A country so rich in natural resources should not have one of the worst statistics on healthcare in the world. Resources such as the Nile have not been exploited for provision of energy and electricity. The country hydro-energy production is negligible. Meaningful efforts for hydro-energy production on the Nile have been hampered by haphazardly put together “Agreements” with the Egyptian government.
Tribal Reconciliation: The first Step toward Nation Building
South Sudan is made up of more than sixty tribes with the Dinka and the Nuer being the majority. The fact that these tribes have managed to relatively peacefully co-exist for centuries should be a positive sign, that we can become one united nation.
We must acknowledge that we’re a nation of tribes and that if we’re to build a republic, constant reconciliatory efforts must be made. The definition of majority and the notion of majority rule are not only a requisite on a tribal basis. The truth is that the Dinka and the Nuer make-up less than 45 per cent of the population yet these two tribes control almost 85 per cent of the country. This is an unfair distribution.
And given the rampant tribalism being practiced in Juba, it means that we are ignoring the potential contribution of sixty per cent of the country – the majority. Statistically, distribution of skills and talent is independent of a numerical majority. However, it is dependent on access to resources. The Apartheid regime is a clear example to this fact. The consequences of institutionalized tribalism won’t be remarkably different from those in South Africa. Mass protests and disruption of the economy will be the result.
After decades of civil war, traditional tribal alliances had been impaired. But after the independence of South Sudan in 2011, there was a desire by South Sudanese to unite in building their nation. However, Pres. Kiir has failed the nation in this regard. He had initially made the right calls. He appointed Machar to lead tribal reconciliation process. But some of his inner political allies argued that Machar was too ambitious and might use such effort to raise his profile and defeat the president in an election.
While this advice was not very sound; the president heed it and issued a decree cancelling the entire reconciliation process. But he later decided to appoint pastors to lead the process and pray away the nation’s tribal problems. This either shows that the president is not very decisive or was simply never serious on the Reconciliation Process in the first place. The president should have facilitated a National Reconciliation Process and let it be led by the very same politicians who had divided up the nation on tribal basis during the civil war. Atonement is the first step toward reconciliation.
The appointment of pastors by the president was by junior advisers who argued that the ,“Truth & Reconciliation (TRC)” in South Africa was headed by Desmond Tutu- a Bishop, former Noble Prize winner and a very well respected state man.
Pres. Kiir’s advisors attributed Tutu’s appointment to his being a Bishop rather than to Tutu’s experience and acquired skills. They did not attempt to understand the remarkable role Bishop Tutu played in fighting for Blacks in South Africans prior to chairing the commission (TRC). The Black South Africans were supportive of Tutu’s appointment as they knew that he identified with their struggles. The white South Africans believed that Tutu would be fair and just in his capacity.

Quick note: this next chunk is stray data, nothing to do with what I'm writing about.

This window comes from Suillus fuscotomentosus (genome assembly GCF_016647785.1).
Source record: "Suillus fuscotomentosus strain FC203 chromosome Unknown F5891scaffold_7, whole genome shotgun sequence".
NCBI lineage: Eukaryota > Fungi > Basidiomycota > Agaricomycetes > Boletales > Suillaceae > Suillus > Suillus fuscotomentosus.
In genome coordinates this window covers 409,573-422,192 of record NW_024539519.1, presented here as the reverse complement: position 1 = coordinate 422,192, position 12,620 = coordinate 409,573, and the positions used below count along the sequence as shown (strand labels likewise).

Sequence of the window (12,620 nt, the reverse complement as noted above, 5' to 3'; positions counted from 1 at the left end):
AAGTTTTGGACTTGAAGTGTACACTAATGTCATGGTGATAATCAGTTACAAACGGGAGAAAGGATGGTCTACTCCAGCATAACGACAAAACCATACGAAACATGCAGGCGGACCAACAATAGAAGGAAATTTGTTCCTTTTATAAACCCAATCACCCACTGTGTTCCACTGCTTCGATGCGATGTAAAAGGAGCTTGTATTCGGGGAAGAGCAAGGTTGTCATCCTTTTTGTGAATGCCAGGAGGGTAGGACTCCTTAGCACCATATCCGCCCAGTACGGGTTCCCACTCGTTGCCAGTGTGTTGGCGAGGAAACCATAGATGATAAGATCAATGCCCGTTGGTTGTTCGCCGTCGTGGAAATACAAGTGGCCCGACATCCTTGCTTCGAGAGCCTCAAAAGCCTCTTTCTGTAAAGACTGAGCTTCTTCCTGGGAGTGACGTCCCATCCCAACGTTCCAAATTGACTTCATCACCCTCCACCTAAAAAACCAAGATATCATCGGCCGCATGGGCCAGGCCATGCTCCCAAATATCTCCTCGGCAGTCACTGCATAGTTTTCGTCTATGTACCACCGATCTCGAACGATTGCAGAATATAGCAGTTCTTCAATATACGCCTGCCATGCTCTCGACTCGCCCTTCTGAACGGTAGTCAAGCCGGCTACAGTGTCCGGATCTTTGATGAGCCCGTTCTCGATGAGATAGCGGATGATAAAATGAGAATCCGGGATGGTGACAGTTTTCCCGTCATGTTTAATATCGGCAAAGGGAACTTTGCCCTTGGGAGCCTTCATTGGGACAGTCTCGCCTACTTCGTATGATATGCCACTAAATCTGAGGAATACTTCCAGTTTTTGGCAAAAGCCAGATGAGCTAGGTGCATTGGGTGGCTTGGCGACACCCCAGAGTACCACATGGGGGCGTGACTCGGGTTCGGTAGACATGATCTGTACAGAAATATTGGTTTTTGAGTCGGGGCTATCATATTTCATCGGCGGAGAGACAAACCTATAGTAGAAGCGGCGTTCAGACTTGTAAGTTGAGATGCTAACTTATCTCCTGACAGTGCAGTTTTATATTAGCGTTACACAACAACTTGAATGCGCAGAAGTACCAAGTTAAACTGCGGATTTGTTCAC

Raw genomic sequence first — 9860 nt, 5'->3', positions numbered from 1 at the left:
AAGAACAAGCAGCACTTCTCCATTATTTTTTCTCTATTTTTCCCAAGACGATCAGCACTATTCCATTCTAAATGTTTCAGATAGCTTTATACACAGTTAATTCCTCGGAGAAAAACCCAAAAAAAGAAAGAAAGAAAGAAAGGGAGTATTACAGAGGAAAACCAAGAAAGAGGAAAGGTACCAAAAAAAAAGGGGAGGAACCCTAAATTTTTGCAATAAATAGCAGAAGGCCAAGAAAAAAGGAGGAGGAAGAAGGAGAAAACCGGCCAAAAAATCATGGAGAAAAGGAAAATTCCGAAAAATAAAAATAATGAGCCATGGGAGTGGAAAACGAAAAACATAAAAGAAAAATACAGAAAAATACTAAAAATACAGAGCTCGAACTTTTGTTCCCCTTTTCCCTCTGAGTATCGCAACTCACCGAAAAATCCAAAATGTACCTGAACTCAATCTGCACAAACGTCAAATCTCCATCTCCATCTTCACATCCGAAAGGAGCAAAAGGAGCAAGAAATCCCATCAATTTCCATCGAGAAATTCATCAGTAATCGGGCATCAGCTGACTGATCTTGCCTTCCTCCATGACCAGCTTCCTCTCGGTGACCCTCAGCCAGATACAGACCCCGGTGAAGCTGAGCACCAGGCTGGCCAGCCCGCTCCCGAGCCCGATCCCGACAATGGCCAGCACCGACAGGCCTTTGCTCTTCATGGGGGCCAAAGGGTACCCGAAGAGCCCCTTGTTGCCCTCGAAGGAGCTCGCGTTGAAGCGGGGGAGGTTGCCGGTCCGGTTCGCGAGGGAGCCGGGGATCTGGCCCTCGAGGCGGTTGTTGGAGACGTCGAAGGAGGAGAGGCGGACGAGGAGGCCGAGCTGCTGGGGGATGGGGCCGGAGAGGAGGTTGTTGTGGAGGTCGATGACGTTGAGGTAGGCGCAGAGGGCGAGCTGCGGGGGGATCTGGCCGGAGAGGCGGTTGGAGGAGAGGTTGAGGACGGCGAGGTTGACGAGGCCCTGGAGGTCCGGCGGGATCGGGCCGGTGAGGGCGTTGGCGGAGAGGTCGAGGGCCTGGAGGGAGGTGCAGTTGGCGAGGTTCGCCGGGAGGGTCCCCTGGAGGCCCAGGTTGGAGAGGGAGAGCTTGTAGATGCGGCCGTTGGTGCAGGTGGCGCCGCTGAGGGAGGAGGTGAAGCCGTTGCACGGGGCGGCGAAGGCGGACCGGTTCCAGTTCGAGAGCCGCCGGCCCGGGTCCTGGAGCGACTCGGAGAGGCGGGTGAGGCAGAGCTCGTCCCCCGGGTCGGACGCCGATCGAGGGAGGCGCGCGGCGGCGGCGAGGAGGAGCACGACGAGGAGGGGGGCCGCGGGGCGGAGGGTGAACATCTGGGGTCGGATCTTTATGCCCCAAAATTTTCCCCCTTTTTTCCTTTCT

Pres. Kiir’s advisors also applied a “Racial Relation case” to a “Tribal Relation case”. The two are markedly different. Pres. Kiir’s advisors are inept and have consistently ill advised the president on domestic and international matters. The consequences of such seemingly simple oversights can be severe.
The very same group of advisors- having not learned from their past mistakes-recently advised Pres. Kiir to announce a fabricated coup- without facts findings- on national television. The president did so while wearing Military fatigues. They argued that these would bolster his commander-in-Chief standing. Their reference point was the former Pres. George W. Bush, who consistently wore an air-force one jacket after 911.
One can only wonder as to why they did not use the example of Lincoln during America’s Civil War. To make matters worse, the president’s speech was divisive. The reference to “prophet of doom” and “actions of the past” were not well concealed. As a result, some members in the Dinka community perceived the president’s speech as an executive decree to carry out mass murders on the Nuers Juba; while the Nuers- especially those under Gen. Gatdet- perceived the speech as a sign of tribal aggression. Two phrases that should otherwise not have been spoken by the president for the sake of national unity have contributed to the death of more than 1000 innocent civilians – an (ethnic) massacre; and to the displacement of more than 200, 00 civilians from their homes which is a national disaster.
The White Army: An alternative Institution in a Lawless State?
The white army got its name not from the white ash that they apply on their body but rather as a contrast to the SPLA army. In Nuer language the national army is referred to as “Black Army”. Later the name evolved to symbolize the group’s decentralized nature. That is its, lack thereof, to abide by the military code of conduct.